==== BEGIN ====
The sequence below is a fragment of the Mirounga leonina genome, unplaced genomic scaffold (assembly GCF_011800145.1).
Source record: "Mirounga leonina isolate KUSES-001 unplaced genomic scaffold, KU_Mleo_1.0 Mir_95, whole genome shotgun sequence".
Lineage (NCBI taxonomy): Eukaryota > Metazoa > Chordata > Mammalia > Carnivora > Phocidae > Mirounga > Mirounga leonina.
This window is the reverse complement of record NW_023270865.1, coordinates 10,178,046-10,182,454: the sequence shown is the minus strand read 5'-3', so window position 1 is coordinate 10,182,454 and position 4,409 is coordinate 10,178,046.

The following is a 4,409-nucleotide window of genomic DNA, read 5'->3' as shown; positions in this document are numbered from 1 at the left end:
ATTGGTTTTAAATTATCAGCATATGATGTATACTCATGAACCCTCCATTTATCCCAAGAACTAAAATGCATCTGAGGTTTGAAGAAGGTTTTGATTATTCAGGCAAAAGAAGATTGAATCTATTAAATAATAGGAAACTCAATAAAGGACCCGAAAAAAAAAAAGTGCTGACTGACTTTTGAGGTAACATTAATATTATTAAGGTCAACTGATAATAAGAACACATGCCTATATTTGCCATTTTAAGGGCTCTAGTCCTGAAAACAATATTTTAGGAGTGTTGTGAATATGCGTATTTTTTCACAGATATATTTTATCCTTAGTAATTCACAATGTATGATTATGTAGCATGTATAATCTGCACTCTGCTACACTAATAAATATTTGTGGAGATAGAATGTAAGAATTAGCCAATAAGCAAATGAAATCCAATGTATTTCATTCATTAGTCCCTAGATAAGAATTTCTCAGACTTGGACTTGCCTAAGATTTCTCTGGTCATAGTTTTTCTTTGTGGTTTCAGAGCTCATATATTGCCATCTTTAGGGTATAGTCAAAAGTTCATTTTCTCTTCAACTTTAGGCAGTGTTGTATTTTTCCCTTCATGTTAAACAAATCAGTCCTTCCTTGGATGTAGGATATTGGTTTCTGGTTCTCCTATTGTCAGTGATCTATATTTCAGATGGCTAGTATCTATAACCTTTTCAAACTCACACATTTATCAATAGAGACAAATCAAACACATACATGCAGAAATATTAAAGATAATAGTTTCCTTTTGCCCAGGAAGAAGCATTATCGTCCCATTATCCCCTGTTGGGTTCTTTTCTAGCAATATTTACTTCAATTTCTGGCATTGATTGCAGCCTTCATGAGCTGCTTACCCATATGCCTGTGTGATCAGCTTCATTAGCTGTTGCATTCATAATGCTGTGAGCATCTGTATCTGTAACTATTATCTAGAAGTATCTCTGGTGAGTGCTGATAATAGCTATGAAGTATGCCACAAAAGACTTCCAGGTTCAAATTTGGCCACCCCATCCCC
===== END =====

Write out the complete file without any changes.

The sequence below is a fragment of the Mirounga leonina genome, unplaced genomic scaffold (assembly GCF_011800145.1).
Source record: "Mirounga leonina isolate KUSES-001 unplaced genomic scaffold, KU_Mleo_1.0 Mir_95, whole genome shotgun sequence".
Lineage (NCBI taxonomy): Eukaryota > Metazoa > Chordata > Mammalia > Carnivora > Phocidae > Mirounga > Mirounga leonina.
This window is the reverse complement of record NW_023270865.1, coordinates 10,178,046-10,182,454: the sequence shown is the minus strand read 5'-3', so window position 1 is coordinate 10,182,454 and position 4,409 is coordinate 10,178,046.

The following is a 4,409-nucleotide window of genomic DNA, read 5'->3' as shown; positions in this document are numbered from 1 at the left end:
ATTGGTTTTAAATTATCAGCATATGATGTATACTCATGAACCCTCCATTTATCCCAAGAACTAAAATGCATCTGAGGTTTGAAGAAGGTTTTGATTATTCAGGCAAAAGAAGATTGAATCTATTAAATAATAGGAAACTCAATAAAGGACCCGAAAAAAAAAAAGTGCTGACTGACTTTTGAGGTAACATTAATATTATTAAGGTCAACTGATAATAAGAACACATGCCTATATTTGCCATTTTAAGGGCTCTAGTCCTGAAAACAATATTTTAGGAGTGTTGTGAATATGCGTATTTTTTCACAGATATATTTTATCCTTAGTAATTCACAATGTATGATTATGTAGCATGTATAATCTGCACTCTGCTACACTAATAAATATTTGTGGAGATAGAATGTAAGAATTAGCCAATAAGCAAATGAAATCCAATGTATTTCATTCATTAGTCCCTAGATAAGAATTTCTCAGACTTGGACTTGCCTAAGATTTCTCTGGTCATAGTTTTTCTTTGTGGTTTCAGAGCTCATATATTGCCATCTTTAGGGTATAGTCAAAAGTTCATTTTCTCTTCAACTTTAGGCAGTGTTGTATTTTTCCCTTCATGTTAAACAAATCAGTCCTTCCTTGGATGTAGGATATTGGTTTCTGGTTCTCCTATTGTCAGTGATCTATATTTCAGATGGCTAGTATCTATAACCTTTTCAAACTCACACATTTATCAATAGAGACAAATCAAACACATACATGCAGAAATATTAAAGATAATAGTTTCCTTTTGCCCAGGAAGAAGCATTATCGTCCCATTATCCCCTGTTGGGTTCTTTTCTAGCAATATTTACTTCAATTTCTGGCATTGATTGCAGCCTTCATGAGCTGCTTACCCATATGCCTGTGTGATCAGCTTCATTAGCTGTTGCATTCATAATGCTGTGAGCATCTGTATCTGTAACTATTATCTAGAAGTATCTCTGGTGAGTGCTGATAATAGCTATGAAGTATGCCACAAAAGACTTCCAGGTTCAAATTTGGCCACCCCATCCCC